The rationale behind these prohibitions is that existing wage inequities are perpetuated when considering the applicant’s salary history to set starting pay.

Employers across the country now find themselves at a critical juncture and should be weighing their options.  So, what are some broad considerations that an organization should be thinking about with an eye toward the future?

A first option is to get ahead of the curve and eliminate all inquiries regarding prior salary altogether.  From an administrative standpoint, this would be the easiest option, as the inquiry about prior salary would be removed from all applications and interviewer questionnaires.  Continue reading Asking Applicants for Prior Salary: Options for the Future

Proposed Merger of the OFCCP & EEOC – The Trump Administration Wants to See This Happen!

It’s officially on the table.  The 2018 budget proposal released yesterday by the Trump Administration officially calls for the merger of the OFFCP with the EEOC by the end of fiscal 2018 (September 30, 2018).  The proposal states:

“The proposed merger will benefit employers, workers, and the public by consolidating the oversight of federal equal employment opportunity under one roof.”

The budget also reduces funding for the OFCCP from $105M to $88M, a reduction of 16%.  This is expected to reduce Agency headcount from 571 employees in 2017 to 440 in 2018, a reduction of 131 employees or 23%.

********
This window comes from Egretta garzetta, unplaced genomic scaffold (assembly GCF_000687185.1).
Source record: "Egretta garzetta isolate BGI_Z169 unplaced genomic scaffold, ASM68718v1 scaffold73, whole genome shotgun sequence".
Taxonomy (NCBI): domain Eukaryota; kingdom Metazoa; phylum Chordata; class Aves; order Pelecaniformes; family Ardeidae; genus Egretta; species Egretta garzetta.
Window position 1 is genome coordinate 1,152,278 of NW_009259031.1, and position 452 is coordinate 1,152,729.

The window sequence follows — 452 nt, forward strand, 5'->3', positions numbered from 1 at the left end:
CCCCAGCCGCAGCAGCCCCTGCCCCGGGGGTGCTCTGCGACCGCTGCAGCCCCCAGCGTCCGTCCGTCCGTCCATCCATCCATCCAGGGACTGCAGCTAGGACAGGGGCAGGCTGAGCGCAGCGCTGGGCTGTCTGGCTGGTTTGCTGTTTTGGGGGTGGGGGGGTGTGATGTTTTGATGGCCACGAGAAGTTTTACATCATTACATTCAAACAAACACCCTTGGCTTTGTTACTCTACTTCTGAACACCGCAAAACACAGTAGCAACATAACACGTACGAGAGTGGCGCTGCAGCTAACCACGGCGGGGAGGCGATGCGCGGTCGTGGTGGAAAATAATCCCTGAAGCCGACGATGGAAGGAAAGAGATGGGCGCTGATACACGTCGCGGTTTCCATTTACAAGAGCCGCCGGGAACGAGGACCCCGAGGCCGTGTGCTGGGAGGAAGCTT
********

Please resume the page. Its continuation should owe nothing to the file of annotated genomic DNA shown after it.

The proposal also calls for establishing two Skilled Regional Centers, located in San Francisco and New York staffed with “…highly skilled and specialized compliance officers capable of handling various large, complex compliance evaluations in specific industries, such as financial services or information technology.”  The budget goes on to state that having these Centers, “…reduces the need for a network of field area and district offices.”  All of this points to the elimination of many of the District and Regional offices, and their staffs.

It is not clear what is meant by the phrase, “…handling various large, complex compliance evaluations…”  It could imply conducting compliance reviews of multi-establishment locations of a single contractor instead of the current focus on a single establishment.  This would be a major new development in the scope of compliance evaluations as well as conducting self-audits.